Every year prospective students and their parents make the rounds to visit universities and go on interviews. While it's definitely important to visit the classrooms, meet the faculty and find out just how bad the cafeteria food really is, consider a visit to the university museum. These eight museums have world-class collections that represent the strengths of the university's resources. Even if you're not traveling the college circuit this fall, university museums offer opportunities to find enriching cultural experiences in sometimes unusual places.
01 of 08
We've all heard the old trope that everything is bigger in Texas. As such, the Jack S. Blanton Museum of Art in Austin is one of the largest university art museums in the country. Part of the University of Texas, Austin, the museum has a trove of European Old Masters with a collection of over 17,000 works of art. The Blanton also has a truly incredible series of special exhibitions so potential visitors should always keep their eye on the museum calendar. Recent shows run the gamut from ancient to contemporary art and include drawings by Goya, a photographic survey of the 1990s and "The Crusader Bible", which displayed 40 unbound pages from an important Gothic manuscript.
Blanton Museum of Art
200 E. Martin Luther King Jr. Blvd.
Austin, TX 78712
Tuesdays - Fridays: 10am to 5pm
Saturdays: 11am to 5pm
Sundays: 1pm to 5pm
Adults $9, Seniors (65+) $7, College students with valid ID $5Youth (13 - 21), $5, Children 12 & under Free
02 of 08
Among the most wonderful and weird museums in the entire United States is the Harvard Museum of Natural History (HMNH). It was established in its current iteration in 1998 but combines three other research museums with roots in the 1700s. If the museum feels at any point to you like a Victorian cabinet of curiosities, that's because it contains the collection from the old Harvard University Herbaria, the Mineralogical & Geological Museum, and the Museum of Comparative Zoology. I mean, where else can you see a real (albeit dead and stuffed) dodo bird?
The real reason to visit HMNH is the Blaschka Glass Models of Plants or as the locals call them, the glass flowers. Blurring the line between fine art and research, these delicate and extremely beautiful glass models represent 830 plant species. Commissioned for research purposes in 1886, it took father and son team, Leopold and Rudolf Blaschka over five decades to complete all 4,000 models. The project began when Harvard Professor George Lincoln Goodale desired life-like representatives of the plant kingdom for teaching botany. Only papier-maché or wax models were available until he sought out the Blaschkas who had their studio in Dresden, Germany.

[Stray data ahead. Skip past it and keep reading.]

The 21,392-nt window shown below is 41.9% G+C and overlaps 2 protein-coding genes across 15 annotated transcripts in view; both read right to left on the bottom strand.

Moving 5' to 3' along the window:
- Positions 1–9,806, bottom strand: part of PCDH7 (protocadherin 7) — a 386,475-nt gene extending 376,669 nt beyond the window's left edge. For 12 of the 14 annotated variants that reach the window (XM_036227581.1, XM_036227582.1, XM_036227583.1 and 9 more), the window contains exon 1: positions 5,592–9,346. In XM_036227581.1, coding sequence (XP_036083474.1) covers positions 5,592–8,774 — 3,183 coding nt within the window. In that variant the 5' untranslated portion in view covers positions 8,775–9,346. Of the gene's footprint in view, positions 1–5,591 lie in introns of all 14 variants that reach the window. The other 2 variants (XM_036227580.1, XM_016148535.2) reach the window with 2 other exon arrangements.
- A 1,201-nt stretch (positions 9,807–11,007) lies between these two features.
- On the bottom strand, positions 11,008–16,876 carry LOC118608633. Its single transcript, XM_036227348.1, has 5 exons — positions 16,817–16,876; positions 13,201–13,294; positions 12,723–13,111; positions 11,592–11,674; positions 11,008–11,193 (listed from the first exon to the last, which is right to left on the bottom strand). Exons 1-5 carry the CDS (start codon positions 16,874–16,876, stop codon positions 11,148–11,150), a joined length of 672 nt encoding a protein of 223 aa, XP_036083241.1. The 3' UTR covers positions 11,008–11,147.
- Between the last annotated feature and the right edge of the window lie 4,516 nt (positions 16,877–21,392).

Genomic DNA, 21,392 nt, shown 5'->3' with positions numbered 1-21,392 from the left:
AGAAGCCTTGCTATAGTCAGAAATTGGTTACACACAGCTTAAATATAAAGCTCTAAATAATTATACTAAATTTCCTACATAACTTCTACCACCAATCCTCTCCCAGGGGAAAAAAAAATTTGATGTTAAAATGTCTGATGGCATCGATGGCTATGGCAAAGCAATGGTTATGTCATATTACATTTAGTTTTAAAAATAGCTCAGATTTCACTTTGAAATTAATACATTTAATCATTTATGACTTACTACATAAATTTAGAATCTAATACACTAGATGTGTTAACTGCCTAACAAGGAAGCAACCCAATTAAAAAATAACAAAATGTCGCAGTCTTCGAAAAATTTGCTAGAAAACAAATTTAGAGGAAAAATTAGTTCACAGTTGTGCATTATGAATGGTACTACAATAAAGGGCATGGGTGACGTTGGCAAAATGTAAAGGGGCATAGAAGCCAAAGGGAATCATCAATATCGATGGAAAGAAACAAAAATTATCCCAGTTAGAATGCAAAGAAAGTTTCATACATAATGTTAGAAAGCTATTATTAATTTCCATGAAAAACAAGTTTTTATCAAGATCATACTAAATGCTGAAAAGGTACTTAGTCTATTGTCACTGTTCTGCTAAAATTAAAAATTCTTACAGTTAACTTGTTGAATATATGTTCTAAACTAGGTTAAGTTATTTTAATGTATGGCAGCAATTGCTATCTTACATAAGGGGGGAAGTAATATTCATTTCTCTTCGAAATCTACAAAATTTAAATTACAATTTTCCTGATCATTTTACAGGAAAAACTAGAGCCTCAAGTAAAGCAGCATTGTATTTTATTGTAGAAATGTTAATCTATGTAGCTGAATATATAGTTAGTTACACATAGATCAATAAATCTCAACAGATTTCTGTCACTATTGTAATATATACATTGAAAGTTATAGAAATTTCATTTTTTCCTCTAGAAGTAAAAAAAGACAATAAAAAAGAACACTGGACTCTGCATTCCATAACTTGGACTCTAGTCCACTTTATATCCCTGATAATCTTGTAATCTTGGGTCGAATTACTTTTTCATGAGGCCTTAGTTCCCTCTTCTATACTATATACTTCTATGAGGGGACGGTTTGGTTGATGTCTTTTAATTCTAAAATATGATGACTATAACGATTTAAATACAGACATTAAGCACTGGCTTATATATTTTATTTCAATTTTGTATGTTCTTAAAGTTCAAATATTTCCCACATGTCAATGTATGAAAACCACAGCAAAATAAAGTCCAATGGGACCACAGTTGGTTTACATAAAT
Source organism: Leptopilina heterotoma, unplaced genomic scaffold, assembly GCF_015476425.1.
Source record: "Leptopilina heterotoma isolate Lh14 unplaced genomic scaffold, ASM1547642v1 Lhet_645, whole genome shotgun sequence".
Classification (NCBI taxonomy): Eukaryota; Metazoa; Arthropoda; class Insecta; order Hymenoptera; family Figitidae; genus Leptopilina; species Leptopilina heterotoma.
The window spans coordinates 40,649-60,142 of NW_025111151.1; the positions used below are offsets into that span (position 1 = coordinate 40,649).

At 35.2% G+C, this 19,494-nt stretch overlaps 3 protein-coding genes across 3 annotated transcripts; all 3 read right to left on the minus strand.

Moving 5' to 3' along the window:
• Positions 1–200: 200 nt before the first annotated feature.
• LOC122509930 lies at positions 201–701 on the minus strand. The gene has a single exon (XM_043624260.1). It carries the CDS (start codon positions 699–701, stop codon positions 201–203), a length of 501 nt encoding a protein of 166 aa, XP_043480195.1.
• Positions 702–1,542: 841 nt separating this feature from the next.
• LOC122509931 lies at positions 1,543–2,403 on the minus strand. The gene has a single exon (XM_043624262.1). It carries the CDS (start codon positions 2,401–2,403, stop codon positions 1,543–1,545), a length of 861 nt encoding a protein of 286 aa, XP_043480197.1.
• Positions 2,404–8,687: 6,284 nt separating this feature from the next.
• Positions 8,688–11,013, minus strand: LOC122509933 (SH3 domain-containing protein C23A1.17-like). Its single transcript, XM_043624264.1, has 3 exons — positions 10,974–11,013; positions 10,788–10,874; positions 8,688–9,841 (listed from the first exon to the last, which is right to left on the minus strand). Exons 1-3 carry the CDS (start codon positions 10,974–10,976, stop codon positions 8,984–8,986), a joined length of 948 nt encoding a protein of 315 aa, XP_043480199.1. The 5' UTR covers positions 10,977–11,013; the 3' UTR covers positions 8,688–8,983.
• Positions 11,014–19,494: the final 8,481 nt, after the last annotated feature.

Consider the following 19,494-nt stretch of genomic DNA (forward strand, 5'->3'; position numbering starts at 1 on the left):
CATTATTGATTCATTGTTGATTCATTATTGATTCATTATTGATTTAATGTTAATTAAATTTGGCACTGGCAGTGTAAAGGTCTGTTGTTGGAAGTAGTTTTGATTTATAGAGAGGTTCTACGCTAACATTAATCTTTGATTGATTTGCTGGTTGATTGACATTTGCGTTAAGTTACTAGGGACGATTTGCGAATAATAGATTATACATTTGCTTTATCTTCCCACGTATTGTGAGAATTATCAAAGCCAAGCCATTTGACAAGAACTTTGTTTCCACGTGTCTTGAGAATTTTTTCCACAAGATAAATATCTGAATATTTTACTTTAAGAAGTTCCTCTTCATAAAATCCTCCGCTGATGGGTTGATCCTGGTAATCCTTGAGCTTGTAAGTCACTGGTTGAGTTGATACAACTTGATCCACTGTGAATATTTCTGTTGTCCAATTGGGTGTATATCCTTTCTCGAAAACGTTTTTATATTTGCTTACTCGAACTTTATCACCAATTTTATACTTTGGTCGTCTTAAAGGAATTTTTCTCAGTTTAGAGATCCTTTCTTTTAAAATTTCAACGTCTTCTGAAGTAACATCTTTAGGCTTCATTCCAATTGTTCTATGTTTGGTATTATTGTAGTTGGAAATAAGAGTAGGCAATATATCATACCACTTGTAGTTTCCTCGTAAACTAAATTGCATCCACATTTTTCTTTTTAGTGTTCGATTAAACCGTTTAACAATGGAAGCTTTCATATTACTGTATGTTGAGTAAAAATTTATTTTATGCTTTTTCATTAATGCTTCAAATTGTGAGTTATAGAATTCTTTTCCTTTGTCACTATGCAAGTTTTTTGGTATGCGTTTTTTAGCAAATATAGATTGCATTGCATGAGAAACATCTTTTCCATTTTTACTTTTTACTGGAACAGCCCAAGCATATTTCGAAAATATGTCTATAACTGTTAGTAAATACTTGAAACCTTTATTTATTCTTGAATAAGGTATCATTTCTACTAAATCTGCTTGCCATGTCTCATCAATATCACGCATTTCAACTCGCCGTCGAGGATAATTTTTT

Every Boston area kid has seen the glass flowers on a class field trip. When in Cambridge, these are truly not to be missed.
Harvard Museum of Natural History
26 Oxford Street Cambridge, MA 02138
Open daily 9:00am to 5:00pm
General admission includes all exhibits.
Non-Harvard students with I.D.: $10.00
Seniors (65+): $10.00
Children ages 3–18: $8.00
Children under 3: Free
03 of 08
Established in 1972, MoCNA has 7,500 pieces in its collection of contemporary Native art. Set inside a beautiful building in Santa Fe, New Mexico, the museum has a robust schedule of exhibitions and programs for both college students and the general public. It is also the only museum in the United States dedicated to exhibiting, collecting and interpreting work by contemporary Native artists.
Museum of Contemporary Native Arts – Institute of American Indian Arts (MoCNA)
108 Cathedral Pl, Santa Fe, NM 87501
Monday, and Wednesday through Saturday, from 10 am until 5 pm, Sunday from Noon until 5 pm
$10 for adults; half-price for seniors (62+), students with a valid ID, and NM residents; and free for members, Native people, veterans and their families, youth (16 & under), and NM residents visiting on Sunday.
04 of 08
If you're interested in medicine or just want to satisfy your morbid curiosities, go straight to Philadelphia and the Mütter Museum. With a mission and a collection specifically focused on the human body and disease, a few of the Mütter's highlight objects are Einstein's brain, the conjoined liver of Siamese twins and the jaw tumor of President Grover Cleveland. Yet no other object elicits as many gasps and gross-outs as the 9-foot colon of a man who suffered from extreme indigestion that killed him at only the age of 30.
The original collection was founded by Dr. Thomas Dent Mütter in 1858 for biomedical research and education. Today the museum has 20,000 specimens though only a tiny portion of the collection is on display.